Sunday, March 21, 2010

United States / Genocide Prevention

How Genocide Became a National Security Threat -- and What Barack Obama Should Do About It
By Michael Abramowitz and Lawrence Woocher
Foreign Policy, February 26, 2010
"Deep into his Feb. 2 congressional testimony on the U.S. government's annual threat assessment, Director of National Intelligence Dennis C. Blair raised the specter of an unfamiliar threat -- far from the terrorism, nuclear proliferation, and cyberattacks that the rest of his discussion focused on. 'Looking ahead over the next five years, a number of countries in Africa and Asia are at significant risk for a new outbreak of mass killing,' Blair told Congress. 'Among these countries, a new mass killing or genocide is most likely to occur in Southern Sudan.' Blair's testimony was an underappreciated breakthrough. Genocides and mass atrocities have traditionally been seen by the U.S. government as tragedies, but little more. President Bill Clinton never seriously contemplated intervening in Rwanda. George W. Bush's administration insisted that the violence in Darfur was genocide, but made little mention of any threat to U.S. interests arising there. Now, Blair has tacitly acknowledged what human rights groups and humanitarians have long insisted -- that mass killings are not only moral issues, but are threats to the national security of the United States. And in the world of politics, that subtle shift could make a big difference. Genocide's negative consequences for the United States are increasingly plain. Mass violence destabilizes countries and entire regions, threatening to spread trafficking in drugs, arms, and persons, as well as infectious disease pandemics and youth radicalization. When prevention fails, the United States invariably foots much of the bill for post-atrocity relief and peacekeeping operations -- to the tune of billions of dollars. And even as Washington is paying, America's soft power is depleted when the world's only superpower stands idle while innocents are systematically slaughtered. [...]"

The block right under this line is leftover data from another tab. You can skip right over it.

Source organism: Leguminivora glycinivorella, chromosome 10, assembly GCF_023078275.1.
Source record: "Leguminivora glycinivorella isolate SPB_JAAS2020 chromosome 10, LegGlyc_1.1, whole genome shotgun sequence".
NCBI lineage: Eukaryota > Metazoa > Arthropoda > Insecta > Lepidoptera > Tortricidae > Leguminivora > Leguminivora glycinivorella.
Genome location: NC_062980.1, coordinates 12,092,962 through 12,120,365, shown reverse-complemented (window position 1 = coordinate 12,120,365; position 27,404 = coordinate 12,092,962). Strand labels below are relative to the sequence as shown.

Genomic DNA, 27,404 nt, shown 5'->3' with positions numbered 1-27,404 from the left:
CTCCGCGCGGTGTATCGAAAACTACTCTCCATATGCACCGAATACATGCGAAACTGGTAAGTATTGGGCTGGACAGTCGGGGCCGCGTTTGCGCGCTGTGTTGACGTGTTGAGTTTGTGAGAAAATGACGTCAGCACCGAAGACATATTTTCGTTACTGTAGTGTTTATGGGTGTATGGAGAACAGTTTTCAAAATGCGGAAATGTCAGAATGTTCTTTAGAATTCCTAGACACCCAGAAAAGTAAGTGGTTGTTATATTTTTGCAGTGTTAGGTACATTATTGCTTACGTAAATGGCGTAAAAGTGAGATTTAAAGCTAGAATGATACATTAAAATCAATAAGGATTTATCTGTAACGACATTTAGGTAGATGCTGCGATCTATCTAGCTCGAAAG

[n.b. Thanks to Jill Mitchell for bringing this source to my attention.]

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